var output = ArrayAggregate(Enumerable.Average, array1, array2, array3, array4);

Instead of Enumerable.Average you can substitute any method, extension method, or anonymous function -- which is useful, as there's no built-in standard deviation aggregate function and also this way the ArrayAggregate function is very versatile. But we can still do better.

Take 3 (generalizing for any aggregate function and any type of array)

We can also make a generic version that works with any built-in type:

T[] ArrayAggregate<T>(Func<IEnumerable<T>, T> aggregate, params T[][] arrays)
{
    return Enumerable.Range(0, arrays[0].Length)
               .Select(i => aggregate(arrays.Select(a => a.Skip(i).First())))
               .ToArray();
}

As you can probably tell, this is not the fastest code to do the job. If your program spends all day calculating averages, use something more close to the metal. However, if you want reusability and versatility I don't think you can do much better than the above.

share|improve this answer
  static void Main()
  {
     float[] array1 = new float[] { 1, 1, 1, 1 };
     float[] array2 = new float[] { 2, 2, 2, 2 };
     float[] array3 = new float[] { 3, 3, 3, 3 };
     float[] array4 = new float[] { 4, 4, 4, 4 };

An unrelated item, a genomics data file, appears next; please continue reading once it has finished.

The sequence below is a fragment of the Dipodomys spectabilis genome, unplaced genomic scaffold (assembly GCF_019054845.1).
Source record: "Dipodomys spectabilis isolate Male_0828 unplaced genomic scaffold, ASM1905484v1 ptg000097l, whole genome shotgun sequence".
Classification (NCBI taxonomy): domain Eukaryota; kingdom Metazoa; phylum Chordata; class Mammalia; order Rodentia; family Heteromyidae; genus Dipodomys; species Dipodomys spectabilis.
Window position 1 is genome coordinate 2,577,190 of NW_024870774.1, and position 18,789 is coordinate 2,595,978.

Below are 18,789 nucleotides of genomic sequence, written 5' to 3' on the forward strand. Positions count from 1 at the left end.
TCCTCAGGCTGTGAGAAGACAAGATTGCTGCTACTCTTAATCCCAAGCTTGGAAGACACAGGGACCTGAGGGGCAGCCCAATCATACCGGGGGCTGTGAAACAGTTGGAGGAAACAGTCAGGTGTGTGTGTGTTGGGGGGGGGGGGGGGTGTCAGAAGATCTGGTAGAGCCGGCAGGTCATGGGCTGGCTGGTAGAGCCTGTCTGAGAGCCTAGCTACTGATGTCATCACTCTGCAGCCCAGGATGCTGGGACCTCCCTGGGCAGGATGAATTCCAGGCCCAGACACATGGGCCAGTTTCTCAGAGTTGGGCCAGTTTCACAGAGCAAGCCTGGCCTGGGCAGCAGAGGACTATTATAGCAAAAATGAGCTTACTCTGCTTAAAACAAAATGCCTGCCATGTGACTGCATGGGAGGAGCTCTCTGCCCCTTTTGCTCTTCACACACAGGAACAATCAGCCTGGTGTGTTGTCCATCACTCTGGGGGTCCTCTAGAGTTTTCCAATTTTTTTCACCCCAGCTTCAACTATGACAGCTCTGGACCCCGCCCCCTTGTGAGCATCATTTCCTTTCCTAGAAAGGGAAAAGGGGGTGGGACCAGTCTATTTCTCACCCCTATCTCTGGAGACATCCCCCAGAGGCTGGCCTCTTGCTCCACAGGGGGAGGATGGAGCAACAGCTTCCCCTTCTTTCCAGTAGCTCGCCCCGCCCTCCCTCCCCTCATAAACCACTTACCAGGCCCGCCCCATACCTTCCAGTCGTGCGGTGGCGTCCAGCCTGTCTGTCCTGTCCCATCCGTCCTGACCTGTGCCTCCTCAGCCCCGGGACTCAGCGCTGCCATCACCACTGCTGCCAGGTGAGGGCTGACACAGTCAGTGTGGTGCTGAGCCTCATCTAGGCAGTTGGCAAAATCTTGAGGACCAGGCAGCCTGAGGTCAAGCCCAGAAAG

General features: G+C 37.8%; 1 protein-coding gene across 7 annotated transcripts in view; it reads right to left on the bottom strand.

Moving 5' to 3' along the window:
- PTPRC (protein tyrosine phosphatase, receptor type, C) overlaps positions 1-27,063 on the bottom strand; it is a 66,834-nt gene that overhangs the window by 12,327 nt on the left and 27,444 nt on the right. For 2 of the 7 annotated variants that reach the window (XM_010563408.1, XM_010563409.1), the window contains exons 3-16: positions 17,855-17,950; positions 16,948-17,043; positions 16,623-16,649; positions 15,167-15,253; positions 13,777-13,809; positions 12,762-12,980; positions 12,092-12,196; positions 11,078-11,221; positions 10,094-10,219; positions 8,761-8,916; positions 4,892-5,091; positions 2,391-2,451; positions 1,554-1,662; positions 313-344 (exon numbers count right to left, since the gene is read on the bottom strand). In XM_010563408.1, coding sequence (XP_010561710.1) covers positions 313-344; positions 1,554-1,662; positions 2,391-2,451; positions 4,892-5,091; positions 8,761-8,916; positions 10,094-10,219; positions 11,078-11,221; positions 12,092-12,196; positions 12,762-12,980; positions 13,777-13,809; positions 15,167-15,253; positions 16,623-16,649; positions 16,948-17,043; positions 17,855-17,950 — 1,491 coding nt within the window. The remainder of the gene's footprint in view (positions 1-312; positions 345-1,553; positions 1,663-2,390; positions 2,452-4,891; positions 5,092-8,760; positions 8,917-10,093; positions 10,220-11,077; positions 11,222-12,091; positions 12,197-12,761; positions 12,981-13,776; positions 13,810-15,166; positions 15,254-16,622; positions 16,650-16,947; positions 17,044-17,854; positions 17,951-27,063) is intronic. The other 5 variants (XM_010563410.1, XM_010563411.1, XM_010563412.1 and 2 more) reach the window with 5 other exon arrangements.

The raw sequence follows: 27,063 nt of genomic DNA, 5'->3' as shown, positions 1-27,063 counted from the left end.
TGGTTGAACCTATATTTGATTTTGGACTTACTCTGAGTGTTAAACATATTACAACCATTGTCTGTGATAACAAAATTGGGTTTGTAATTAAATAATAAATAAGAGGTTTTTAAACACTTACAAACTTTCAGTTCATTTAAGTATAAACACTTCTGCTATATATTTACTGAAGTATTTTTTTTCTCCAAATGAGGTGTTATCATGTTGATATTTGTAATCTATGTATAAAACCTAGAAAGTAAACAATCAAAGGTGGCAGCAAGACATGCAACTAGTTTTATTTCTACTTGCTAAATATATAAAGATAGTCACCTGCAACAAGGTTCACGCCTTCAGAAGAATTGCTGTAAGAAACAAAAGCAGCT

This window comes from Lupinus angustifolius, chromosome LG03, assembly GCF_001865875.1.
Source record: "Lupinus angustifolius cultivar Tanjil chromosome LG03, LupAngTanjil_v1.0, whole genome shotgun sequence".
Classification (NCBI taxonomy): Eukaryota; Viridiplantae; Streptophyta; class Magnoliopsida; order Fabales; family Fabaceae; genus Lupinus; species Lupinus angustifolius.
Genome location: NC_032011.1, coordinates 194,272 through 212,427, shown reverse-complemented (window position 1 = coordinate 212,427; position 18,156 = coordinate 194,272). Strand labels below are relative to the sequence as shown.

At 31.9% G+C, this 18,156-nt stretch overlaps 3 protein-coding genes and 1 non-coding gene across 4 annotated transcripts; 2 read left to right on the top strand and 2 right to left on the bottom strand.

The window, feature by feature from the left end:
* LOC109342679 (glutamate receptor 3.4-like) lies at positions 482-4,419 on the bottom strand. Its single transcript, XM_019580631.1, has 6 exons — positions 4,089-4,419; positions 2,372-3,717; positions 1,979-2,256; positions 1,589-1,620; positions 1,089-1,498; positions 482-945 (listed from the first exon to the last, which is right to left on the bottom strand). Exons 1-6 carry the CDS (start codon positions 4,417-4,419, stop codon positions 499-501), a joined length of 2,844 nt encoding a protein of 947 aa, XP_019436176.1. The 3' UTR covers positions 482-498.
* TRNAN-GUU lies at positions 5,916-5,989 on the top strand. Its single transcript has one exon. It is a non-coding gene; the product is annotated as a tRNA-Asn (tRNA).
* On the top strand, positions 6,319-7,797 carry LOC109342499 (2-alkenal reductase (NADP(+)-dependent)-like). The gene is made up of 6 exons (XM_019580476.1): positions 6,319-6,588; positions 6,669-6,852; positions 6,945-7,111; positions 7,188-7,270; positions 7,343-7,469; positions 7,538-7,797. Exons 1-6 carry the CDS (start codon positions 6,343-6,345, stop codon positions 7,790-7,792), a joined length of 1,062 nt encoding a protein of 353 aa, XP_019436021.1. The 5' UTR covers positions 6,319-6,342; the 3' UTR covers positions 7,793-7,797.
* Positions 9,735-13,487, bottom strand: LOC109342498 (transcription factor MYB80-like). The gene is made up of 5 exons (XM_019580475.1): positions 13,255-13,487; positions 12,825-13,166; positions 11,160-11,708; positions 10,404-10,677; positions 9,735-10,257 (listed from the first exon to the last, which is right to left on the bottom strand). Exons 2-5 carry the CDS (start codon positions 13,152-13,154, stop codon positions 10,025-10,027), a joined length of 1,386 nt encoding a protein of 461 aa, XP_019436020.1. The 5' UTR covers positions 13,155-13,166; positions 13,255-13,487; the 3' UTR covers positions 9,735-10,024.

float[] avg = CrossAverage (array1, array2, array3, array4);
     Console.WriteLine (string.Join ("|", avg.Select(f => f.ToString ()).ToArray()));
  }

  private static float[] CrossAverage (params float [][] arrays)
  {
     int [] count = new int [arrays[0].Length];
     float [] sum = new float [arrays[0].Length];
     for (int j = 0; j < arrays.Length; j++)
     {
        for (int i = 0; i < count.Length; i++)
        {
           count[i] ++;
           sum[i] += arrays[j][i];
        }
     }
     float [] avg = new float [arrays[0].Length];
     for (int i = 0; i < count.Length; i++)
     {
        avg[i] = sum[i] / count[i];
     }
     return avg;
  }

Don't forget bounds checking and divide by 0 checking.

share|improve this answer

And for the standard deviation after calculating the averages (into the sums array):

// std dev
float[] stddevs = new float[4];

for (int i = 0; i < 4; i++)
{
    stddevs[i] += (array1[i] - sums[i]) * (array1[i] - sums[i]);
    stddevs[i] += (array2[i] - sums[i]) * (array2[i] - sums[i]);
    stddevs[i] += (array3[i] - sums[i]) * (array3[i] - sums[i]);
    stddevs[i] += (array4[i] - sums[i]) * (array4[i] - sums[i]);
}

for (int i = 0; i < 4; i++)
    stddevs[i] = (float)Math.Sqrt(stddevs[i]/4);

In general, accessing the array directly rather than using LINQ will be a performance win due to allowing the compiler/JIT to optimize. At the very least, array bounds checks can be eliminated and the overhead of using an enumerator will be avoided.

share|improve this answer
    
Thanks all!! I like the for-loop options as they apparently offer a performance advantage over the LINQ solutions. One last caveat to this problem - would the array manipulation be faster in C++? – Peter Jun 17 '11 at 23:47